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NYCOn October 10, 2010 (10/10/10), One Day on Earth managed to organize an event that, for the first time in history, resulted in the creation of media with participants in every country of the world within the same day. They’ve decided to start another 24-hour filming campaign, called “Your Day, Your City, Your Future” this time in an effort to open up the discussion on what it’s like to live in certain U.S. cities, and the futures locals want for their communities — and One Day on Earth wants you to participate by producing media that will not only be available on an interactive, geo-tagged archive, but a documentary TV series on the future of the American city as well. The shooting date is coming up fast (April 26th), so continue on to find out how you can be a part of this collaborative initiative. More »

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Comedy ContestIf you’re currently working on a comedy script, now might be the time to put your head down get that baby done, because ScreenCraft’s 2014 Comedy Script Contest is now officially open for early entries. This year is a little special, in that they’ve opened it up to short screenplay entries, as well as included some major comedy producers and execs (Funny or Die, Happy Madison) on the jury. So, if you’re itching to get your screenplay in front of some people who could potentially get you some exposure, continue on to find out how to enter. More »

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BeethovenIt’s easy to get lost in the hustle and bustle of our busy lives, allowing our creative endeavors to go by the wayside indefinitely until we can work them into our schedules. But it’s interesting to remember that every single one of our creative heroes all have (or had) the same number of hours in a day to complete their work. RJ Andrews of Info We Trust has put together an enlightening infographic using the book Daily Rituals: How Artists Work that illustrates how some of history’s greatest creative minds fit their creative work into their daily life. More »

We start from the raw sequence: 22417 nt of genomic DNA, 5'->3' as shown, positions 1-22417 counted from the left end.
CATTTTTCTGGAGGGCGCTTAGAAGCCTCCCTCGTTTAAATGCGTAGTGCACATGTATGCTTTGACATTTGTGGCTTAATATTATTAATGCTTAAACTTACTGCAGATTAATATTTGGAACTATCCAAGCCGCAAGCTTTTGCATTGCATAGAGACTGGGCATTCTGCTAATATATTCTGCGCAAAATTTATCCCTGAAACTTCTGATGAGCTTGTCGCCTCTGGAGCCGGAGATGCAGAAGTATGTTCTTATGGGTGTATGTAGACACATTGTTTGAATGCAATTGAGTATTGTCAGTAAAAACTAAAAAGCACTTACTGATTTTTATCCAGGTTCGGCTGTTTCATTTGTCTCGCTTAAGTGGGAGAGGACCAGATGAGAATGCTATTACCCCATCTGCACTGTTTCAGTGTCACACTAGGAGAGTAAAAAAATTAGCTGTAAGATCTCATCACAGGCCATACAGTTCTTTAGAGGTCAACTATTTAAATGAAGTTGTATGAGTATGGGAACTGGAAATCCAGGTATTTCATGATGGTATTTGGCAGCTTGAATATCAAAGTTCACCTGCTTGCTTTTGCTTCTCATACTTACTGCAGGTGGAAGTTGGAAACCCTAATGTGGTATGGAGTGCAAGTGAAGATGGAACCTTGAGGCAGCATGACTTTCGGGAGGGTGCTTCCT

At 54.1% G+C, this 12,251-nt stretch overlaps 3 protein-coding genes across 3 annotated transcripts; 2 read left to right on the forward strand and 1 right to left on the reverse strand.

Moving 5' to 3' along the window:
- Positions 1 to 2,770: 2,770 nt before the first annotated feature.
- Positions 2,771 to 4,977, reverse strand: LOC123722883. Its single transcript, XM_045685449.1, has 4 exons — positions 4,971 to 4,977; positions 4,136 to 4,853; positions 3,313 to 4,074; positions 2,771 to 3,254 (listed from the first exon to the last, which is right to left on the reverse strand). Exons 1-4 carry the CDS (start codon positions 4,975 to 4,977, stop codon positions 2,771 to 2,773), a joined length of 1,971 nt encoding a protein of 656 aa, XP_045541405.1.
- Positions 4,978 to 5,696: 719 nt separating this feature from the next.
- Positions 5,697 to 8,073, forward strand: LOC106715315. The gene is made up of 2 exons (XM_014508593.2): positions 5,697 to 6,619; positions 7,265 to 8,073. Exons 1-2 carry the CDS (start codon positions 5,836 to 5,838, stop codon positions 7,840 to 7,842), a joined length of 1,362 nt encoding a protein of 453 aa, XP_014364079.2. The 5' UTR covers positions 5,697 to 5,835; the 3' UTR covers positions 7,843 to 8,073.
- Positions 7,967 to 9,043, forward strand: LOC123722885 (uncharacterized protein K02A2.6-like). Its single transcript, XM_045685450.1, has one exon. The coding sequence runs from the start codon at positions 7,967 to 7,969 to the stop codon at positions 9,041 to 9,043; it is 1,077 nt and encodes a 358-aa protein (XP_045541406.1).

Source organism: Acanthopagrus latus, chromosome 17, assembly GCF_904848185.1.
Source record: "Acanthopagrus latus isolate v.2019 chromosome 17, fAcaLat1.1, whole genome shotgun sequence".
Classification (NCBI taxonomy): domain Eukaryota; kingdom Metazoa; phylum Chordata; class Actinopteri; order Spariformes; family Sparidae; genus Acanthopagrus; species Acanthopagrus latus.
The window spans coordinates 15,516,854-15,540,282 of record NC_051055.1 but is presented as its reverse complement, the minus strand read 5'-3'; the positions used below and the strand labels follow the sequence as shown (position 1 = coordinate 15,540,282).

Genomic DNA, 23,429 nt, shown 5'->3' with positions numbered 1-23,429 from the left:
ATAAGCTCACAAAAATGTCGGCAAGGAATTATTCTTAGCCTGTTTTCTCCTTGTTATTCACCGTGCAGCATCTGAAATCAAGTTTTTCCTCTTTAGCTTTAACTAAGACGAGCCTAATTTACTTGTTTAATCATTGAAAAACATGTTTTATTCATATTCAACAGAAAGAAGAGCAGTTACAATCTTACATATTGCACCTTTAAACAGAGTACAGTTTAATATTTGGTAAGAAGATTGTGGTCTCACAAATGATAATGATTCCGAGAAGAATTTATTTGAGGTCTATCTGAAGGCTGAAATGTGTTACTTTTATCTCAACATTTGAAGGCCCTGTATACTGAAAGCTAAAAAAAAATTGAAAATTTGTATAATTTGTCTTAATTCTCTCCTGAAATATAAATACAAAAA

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Ari and EmmaLighting your scenes can seem like a daunting task, especially if you’re just starting out, and many times, despite your best laid plans, setting up your lights turns into a learn-as-you-go experience. That’s why it’s supremely helpful to see how other filmmakers created the looks in their own films. DP Nathan Blair shares the versatile lighting setup he used on a comedic short, in which he captures 9 different visual styles with just one shot composition. More »

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PortaRailWhether you’re a get-in-get-out filmmaker, or just someone who doesn’t want to lug around a big, awkward piece of gear, having portable tools  is a definite boon on any project, which is why RigWheel’s new rail system, PortaRail, which will be showcased at NAB, is such welcomed addition to their indie-focused line of motion and mounting products. These collapsible, DIY rails aim at offering an affordable camera movement solution that will allow you to set up, tear down, pack up, and go. More »

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Boy AGetting your start in cinematography may feel like getting dropped in the middle of nowhere without a compass, which is why advice from those who have found their way out is so invaluable. DP Rob Hardy, who has worked on films like Boy A and Red Riding: In the year of Our Lord 1974 offers some great advice, as well as some valuable words of encouragement, to beginning cinematographers in this BAFTA video. Continue on to check it out.

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Bombay-4Interactive media may not be a staple of narrative filmmaking, but it’s certainly making itself known in music videos. Last year, we saw the work of several big name musicians and groups contain interactive elements, like the special navigation in Pharrell’s 24-hour “I’m Happy” video, the ability to “change channels” in Bob Dylan’s “Like a Rolling Stone”, and controlling animations in Arcade Fire’s “Neon Bible”. Now, we get to go behind the scenes with the creators of Bombay Bicycle Club’s music video for their single “Carry Me”, off the album So Long, See You Tomorrow, and find out what gear, techniques, and software they used to pull off their interactive “Orbital Video” project. More »